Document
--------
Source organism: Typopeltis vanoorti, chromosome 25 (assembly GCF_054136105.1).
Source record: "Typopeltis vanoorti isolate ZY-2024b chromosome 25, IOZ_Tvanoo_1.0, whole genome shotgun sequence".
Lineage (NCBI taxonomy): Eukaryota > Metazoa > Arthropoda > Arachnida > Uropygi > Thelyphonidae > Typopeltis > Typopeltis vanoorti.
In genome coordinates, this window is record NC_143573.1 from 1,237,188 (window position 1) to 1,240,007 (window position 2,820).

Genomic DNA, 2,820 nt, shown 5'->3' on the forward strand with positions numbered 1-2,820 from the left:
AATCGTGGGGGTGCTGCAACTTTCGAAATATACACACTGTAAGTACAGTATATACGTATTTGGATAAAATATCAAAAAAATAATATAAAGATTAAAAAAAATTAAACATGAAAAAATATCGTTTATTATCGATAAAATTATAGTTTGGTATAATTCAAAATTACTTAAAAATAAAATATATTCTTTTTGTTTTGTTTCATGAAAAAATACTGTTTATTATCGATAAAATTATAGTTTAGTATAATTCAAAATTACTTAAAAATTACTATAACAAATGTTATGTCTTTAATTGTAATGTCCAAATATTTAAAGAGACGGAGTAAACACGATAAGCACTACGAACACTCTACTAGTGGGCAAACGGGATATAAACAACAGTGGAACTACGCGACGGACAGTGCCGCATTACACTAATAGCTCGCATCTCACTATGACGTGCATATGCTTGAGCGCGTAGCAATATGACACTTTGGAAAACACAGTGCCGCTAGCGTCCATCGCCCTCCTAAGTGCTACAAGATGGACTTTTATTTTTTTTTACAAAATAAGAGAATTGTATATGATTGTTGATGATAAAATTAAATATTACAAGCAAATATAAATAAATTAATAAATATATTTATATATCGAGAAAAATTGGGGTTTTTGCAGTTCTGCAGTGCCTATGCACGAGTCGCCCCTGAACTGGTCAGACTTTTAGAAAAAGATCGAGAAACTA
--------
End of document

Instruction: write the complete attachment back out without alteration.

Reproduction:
Source organism: Typopeltis vanoorti, chromosome 25 (assembly GCF_054136105.1).
Source record: "Typopeltis vanoorti isolate ZY-2024b chromosome 25, IOZ_Tvanoo_1.0, whole genome shotgun sequence".
Lineage (NCBI taxonomy): Eukaryota > Metazoa > Arthropoda > Arachnida > Uropygi > Thelyphonidae > Typopeltis > Typopeltis vanoorti.
In genome coordinates, this window is record NC_143573.1 from 1,237,188 (window position 1) to 1,240,007 (window position 2,820).

Genomic DNA, 2,820 nt, shown 5'->3' on the forward strand with positions numbered 1-2,820 from the left:
AATCGTGGGGGTGCTGCAACTTTCGAAATATACACACTGTAAGTACAGTATATACGTATTTGGATAAAATATCAAAAAAATAATATAAAGATTAAAAAAAATTAAACATGAAAAAATATCGTTTATTATCGATAAAATTATAGTTTGGTATAATTCAAAATTACTTAAAAATAAAATATATTCTTTTTGTTTTGTTTCATGAAAAAATACTGTTTATTATCGATAAAATTATAGTTTAGTATAATTCAAAATTACTTAAAAATTACTATAACAAATGTTATGTCTTTAATTGTAATGTCCAAATATTTAAAGAGACGGAGTAAACACGATAAGCACTACGAACACTCTACTAGTGGGCAAACGGGATATAAACAACAGTGGAACTACGCGACGGACAGTGCCGCATTACACTAATAGCTCGCATCTCACTATGACGTGCATATGCTTGAGCGCGTAGCAATATGACACTTTGGAAAACACAGTGCCGCTAGCGTCCATCGCCCTCCTAAGTGCTACAAGATGGACTTTTATTTTTTTTTACAAAATAAGAGAATTGTATATGATTGTTGATGATAAAATTAAATATTACAAGCAAATATAAATAAATTAATAAATATATTTATATATCGAGAAAAATTGGGGTTTTTGCAGTTCTGCAGTGCCTATGCACGAGTCGCCCCTGAACTGGTCAGACTTTTAGAAAAAGATCGAGAAACTA